8. Templates – There are two different ways I use freezer paper as quilting templates.  The first concerns English Paper Piecing (EPP).  On the rare occasion I EPP (remember, I use and adore Cindy Blackburg’s quilting template stamps), I use freezer paper instead of the cardboard for templates.  For this, I use the freezer paper sheets, since they are sturdier than the freezer paper on rolls.  I iron two sheets together (plastic coating sides facing) and then cut my templates from this.  These are sturdy and will stand up to the wear and tear of EPP.  The other way I use freezer paper templates are for really odd-shaped block units.  I came across this method when I was working with my first Dear Jane.  This quilt has some unusually shaped block units.  To use freezer paper to help me piece these blocks, I printed the block out on the freezer paper sheets and then cut the units apart.  I ironed each unit to the wrong side of the fabric and then cut the units out, allowing for a ¼-inch seam allowance (an Add-a-Seam ruler comes in super-handy here).  I would line up the edges of the fabric, making sure the lines of the freezer paper, as well as the points, matched and then stitch.  Most of the time this method worked exceptionally well – however, with Dear Jane, there’s always a unit or two which drove me nearly completely crazy.  I used traditional paper piecing with those blocks.
  9. Pattern Stabilizer – This use for freezer paper isn’t remotely related to quilting, but since some quilters also make garments, I thought I’d throw it in.  Years ago, when I made most of my clothing and all of my kids’ clothes, I had a hefty amount of money invested in patterns – those brown, tissue patterns which would tear easily if you weren’t too careful.  We were definitely living on a budget back in those days, so I wanted to take care of those patterns and make them last as long as I could.  I discovered if I pressed those pattern pieces onto freezer paper and then cut them out, they would last longer and stay in pristine condition for a long time.  I used Reynolds Freezer Paper for this.  Once I had finished with the pattern, I’d clip it to a clothes hanger with safety or clothes pins and store it in a closet.  I’d put the guide sheet and pattern envelope in a freezer bag and pin those to the pattern as well.

I keep both kinds of freezer paper in my quilt studio and use both kinds regularly.  Freezer paper is one of those non-quilty tools I don’t think I could live without.  It’s versatile and not too expensive.  Applique is the most common use, but it lends itself to a lot of other tasks, too.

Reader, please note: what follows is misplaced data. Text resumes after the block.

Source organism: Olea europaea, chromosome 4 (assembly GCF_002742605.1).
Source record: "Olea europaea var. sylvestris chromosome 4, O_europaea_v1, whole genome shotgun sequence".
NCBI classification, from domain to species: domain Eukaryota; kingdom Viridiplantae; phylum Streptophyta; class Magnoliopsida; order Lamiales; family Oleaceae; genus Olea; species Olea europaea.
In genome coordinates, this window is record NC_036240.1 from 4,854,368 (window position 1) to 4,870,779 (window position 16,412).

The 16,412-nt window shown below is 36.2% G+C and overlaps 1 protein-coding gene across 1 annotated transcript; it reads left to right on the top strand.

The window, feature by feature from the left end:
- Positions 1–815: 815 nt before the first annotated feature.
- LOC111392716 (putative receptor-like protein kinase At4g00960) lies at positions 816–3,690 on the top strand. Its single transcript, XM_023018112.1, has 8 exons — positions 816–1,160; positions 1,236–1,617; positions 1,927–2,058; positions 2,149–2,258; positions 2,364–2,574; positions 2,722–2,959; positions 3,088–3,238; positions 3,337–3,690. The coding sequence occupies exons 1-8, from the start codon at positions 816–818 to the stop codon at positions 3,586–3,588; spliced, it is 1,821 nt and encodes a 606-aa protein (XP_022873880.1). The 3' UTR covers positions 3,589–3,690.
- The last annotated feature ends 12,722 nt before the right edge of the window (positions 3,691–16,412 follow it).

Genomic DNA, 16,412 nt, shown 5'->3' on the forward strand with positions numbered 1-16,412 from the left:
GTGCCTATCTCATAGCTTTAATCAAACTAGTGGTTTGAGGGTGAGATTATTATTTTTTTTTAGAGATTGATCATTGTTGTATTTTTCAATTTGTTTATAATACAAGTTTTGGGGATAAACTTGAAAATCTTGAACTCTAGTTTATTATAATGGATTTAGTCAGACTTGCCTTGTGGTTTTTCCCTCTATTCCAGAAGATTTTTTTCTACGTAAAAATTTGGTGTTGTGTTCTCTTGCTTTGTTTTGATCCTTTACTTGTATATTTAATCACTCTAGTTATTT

Until next week, Quilt on!

Love and Stitches,

Sherri and Sam


Chasing Roots

Most of the time, this blog is about quilting.  But not today.  Not exactly, anyway.  Today it’s about family.

Several years ago, I wrote about chasing my Dad’s family tree in South Carolina.  But today…today, Eric, Mom, and I chased hers.  I knew a little about Mom’s family. Her mother, (my grandmother, Cora Alberta Perry Forbes) was born in McDowell County, West Virginia.

By  1930, she moved to Leaksville, North Carolina. 

Leaksville was a sleepy little town nestled next to the Dan River, whose financial life blood was textiles.  In 1967 Leaksville, Spray, and Draper were incorporated into Eden, NC.  Grandma married George T. Forbes and had five children – Garland (Denny), Donald, Mom, Elizabeth (Beth), and Herman.  Grandpa went off to fight in World War II, and when he came home, he decided the family life wasn’t for him.  He took off to who-knows-where, leaving Grandma a single mother with five mouths to feed.

Single motherhood wasn’t a popular title back then.  Grandma had her mother (Annie Elizabeth Wolfe Perry) and her dad (Felix Gaither Perry) to fall back on, but she knew she needed more than Leaksville could give her.  You see, back then in North Carolina, tobacco and textiles were kings.  And while tobacco still holds value in my state’s economic system, thanks to NAFTA and a short-sighted former President, textiles have pretty much come to a stop here.  And even back while her children were in elementary school, Grandma Forbes knew she and her children needed stability which textiles didn’t offer.  She applied and was accepted into nursing school…

In Alamance County.

Which is not really close to Rockingham County where most of Grandma’s family lived.  It’s strange how you accept some events as a child.  When I was growing up, I knew Grandma was a nurse.  She always had held that position.  It wasn’t until I was an adult with my own kids, did I realize what a monumental thing this was.  A single mother with five growing children, uproots herself and her family from everything and everyone familiar, divesting herself of her support system, to move her family to a town about an hour away, and put herself through nursing school, because she knew – even though it was tough at the time – this move meant better job stability for both her and her children in the long run. 

She was a strong woman, who raised a strong woman, who in turn raised me to be tough, and I’m pretty sure my daughter would say this end of the DNA rubbed off on her (remember Meg went back to school to earn another degree while both of her kids were toddlers, obtained a management position, all while she fought her own cancer battle).  We girls don’t whine…we deliver.